A questions that is asked from people is “Why do I get tonsil stones?” Where do these ‘stones’ come from and what are they made of? Why do we have tonsils? And how do we get rid of stones? All this and more we’ll look into. Let’s go!
As you probably know, your tonsils are in the back of your throat. It is believed that they are part of the immune system. Now the immune system is the system that keeps you healthy, and tonsils are no exception.
Tonsils help protect you by trying to stop any bad germs from entering your body by way of your mouth or nasal passage (nose). With tonsils playing a big part in your body, you would wonder how they could cause harm to you as well.
Tonsils are made with divots and pocket-like things around them, called tonsil crypts. Because of this, stuff can get stuck in them, and stay there for a while. And because of that, tonsil stones can start to form.
Why Do I get Tonsil Stones?
So you’ve got your tonsils, and you’ve got stuff stuck in them. Most often the case, the stuff stuck in those tonsil pockets are usually bits of food, dead cells and mucus.
The ‘bad’ bacteria loves to feast on this type of stuff. So when the bacteria find these pockets full of delicacies, they eat as much as they can. And when bacteria eat, they leave a lot of waste behind. As this waste hardens and solidifies, it becomes what is known as a tonsil stone.
If you can see something white/yellowish on your tonsil, it’s a good indicator that it’s a tonsil stone. Or if you have coughed up a white hard pebble, that also means you probably have tonsil stones.
The Harm of Tonsil Stones
The main thing we’re going to talk about with tonsil stones is the association with bad breath. But in reality, tonsil stones can give you many other problems too.
With most stones being relatively small, they do very little or no harm at all. But if you have some that have built up and become quite large, several things can happen.
- Difficulty swallowing. If the stones have become large, it may be hard to get food passed them.
- Sore throat. Many times large stones can irritate the throat, and have it become sore.
- Enlarged/inflamed tonsils. Sometimes the stones will make the tonsil enlarge and become inflamed due to the tonsil trying to fight the stones and other stuff at the same time.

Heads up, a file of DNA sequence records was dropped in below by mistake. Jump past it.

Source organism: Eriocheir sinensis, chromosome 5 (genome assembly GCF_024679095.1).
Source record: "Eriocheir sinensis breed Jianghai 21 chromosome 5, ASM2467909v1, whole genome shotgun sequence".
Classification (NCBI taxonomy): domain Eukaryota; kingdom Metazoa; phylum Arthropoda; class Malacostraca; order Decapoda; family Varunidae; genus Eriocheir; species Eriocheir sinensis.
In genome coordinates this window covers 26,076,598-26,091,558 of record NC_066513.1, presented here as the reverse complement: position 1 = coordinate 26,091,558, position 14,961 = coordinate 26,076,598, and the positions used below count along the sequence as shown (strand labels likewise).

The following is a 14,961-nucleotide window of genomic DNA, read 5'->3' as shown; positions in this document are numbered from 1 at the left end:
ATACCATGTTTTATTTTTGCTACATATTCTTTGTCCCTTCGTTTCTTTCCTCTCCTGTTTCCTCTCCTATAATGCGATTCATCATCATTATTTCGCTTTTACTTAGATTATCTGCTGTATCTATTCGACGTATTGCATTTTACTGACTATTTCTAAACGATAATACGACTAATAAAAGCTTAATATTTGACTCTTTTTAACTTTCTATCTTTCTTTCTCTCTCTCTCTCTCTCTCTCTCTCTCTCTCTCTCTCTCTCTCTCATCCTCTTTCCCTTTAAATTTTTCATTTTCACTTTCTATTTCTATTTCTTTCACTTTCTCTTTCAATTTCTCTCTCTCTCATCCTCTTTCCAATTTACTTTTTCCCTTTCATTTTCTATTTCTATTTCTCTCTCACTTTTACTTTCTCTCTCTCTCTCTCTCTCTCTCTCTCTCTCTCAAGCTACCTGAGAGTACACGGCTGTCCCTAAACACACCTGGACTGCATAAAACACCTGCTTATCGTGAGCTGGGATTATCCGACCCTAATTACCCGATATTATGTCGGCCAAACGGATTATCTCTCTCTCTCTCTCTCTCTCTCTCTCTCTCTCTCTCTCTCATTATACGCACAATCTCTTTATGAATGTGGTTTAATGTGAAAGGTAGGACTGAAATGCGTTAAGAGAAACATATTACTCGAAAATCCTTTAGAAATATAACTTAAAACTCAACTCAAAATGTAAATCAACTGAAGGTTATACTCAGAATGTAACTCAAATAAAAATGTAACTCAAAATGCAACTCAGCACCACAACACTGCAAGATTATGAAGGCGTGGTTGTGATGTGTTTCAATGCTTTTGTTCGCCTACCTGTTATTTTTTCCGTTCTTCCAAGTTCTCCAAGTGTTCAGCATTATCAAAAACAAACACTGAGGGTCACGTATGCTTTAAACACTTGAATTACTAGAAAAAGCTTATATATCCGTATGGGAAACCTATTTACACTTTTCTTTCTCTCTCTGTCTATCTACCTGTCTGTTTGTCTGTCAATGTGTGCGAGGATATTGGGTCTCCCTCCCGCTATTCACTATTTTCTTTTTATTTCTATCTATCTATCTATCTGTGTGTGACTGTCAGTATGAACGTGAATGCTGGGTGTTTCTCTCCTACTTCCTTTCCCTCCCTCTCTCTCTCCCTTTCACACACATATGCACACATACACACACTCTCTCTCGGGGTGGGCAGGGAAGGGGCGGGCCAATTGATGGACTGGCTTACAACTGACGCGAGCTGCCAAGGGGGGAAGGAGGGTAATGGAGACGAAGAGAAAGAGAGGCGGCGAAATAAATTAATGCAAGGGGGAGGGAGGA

- Other symptoms can include excessive coughing, ear pain, and mild discomfort on your tonsils.
How To Remove Stones
Many people want to remove the stones as quickly as possible. Maybe it’s because when they look in a mirror, they can see something hanging off their tonsils, or because they can feel it in the back of their throat and it’s annoying.
Whatever the case, removing tonsil stones can be a bit of a challenge. One reason is that you have to remove something from the back of your throat, and often it can make you want to gag.
Another reason is that while you may be able to get what is noticeable off, you don’t often get what is stuck in the pocket, which means it will just build up again, and you’ll just have to repeat the cycle over and over again.
The process (if it works) of getting a stone out is relatively simple. Get a moistened cotton swab or q-tip, reach back in your mouth, and gentle push and prod the stone loose. Oftentimes it easier to do it in front of a mirror with a flashlight shining down your throat so you can see.
Some can pick out the stones with their tongues, but with us who have short tongues, this is often not the case. Another method is using your toothbrush to get them out, but with that you need to be careful.
If you do try to use a toothbrush, make sure to use the back part of it, and not the bristle part of it. If you’re not careful (or even if you are), while using the bristle part, you may end up damaging your tonsils, and then you have a whole host of other issues (blood, infection, soreness, etc.).
Gargling Can Help Too
Gargling different kinds of liquid can help get rid and remove tonsil stones. Most people try gargling salt water. While it may dislodge stones, it can also help alleviate a sore throat too, if you have that. Mix about 1/2 a teaspoon of salt with about 8 ounces of water, stir until it’s dissolved and gargle away.
Others have tried baking soda water. I’ve tried apple cider vinegar. I’ve even read of people trying lemon water. You just need to make sure you don’t make your mouth’s pH too acidic, especially if your using vinegar or lemons.
If None Of The Above Worked…
Sometimes home remedies don’t work, and you’re stuck with either trying a product, or having bad breath for a while longer, hoping that it will go a way by itself.
I would recommend Therabreath’s Tonsil Stone Removal Kit. I’m not going to lie, it is on the expensive side. Just shy of $40 can make anyone shudder. But if it doesn’t work, then send it back and get a refund.
With this kit comes a load of goodies:
- A sprayer, with which you can squirt water directly at your tonsil stones to help dislodge and dissolve them.
- Nasal drops. Many times stones can form from your mucus. Using these drops can help break up the mucus and clear your sinus passages.
- Mouthwash. Open, swish and rinse, and you should have good breath.
- Several other things, like things to suck on, and serums.
Note, sometimes things work for one person and not for another. So while this product may have worked for quite a few people, it may not work for you. Now that doesn’t mean that it won’t work for you.
I would suggest trying it. With a 30-day money back guarantee, you have nothing to lose if this product doesn’t work for you. You’ll actually be learning something (like maybe TheraBreath doesn’t work for you) if you do try it out. Give it a try and the results may just be in your favor.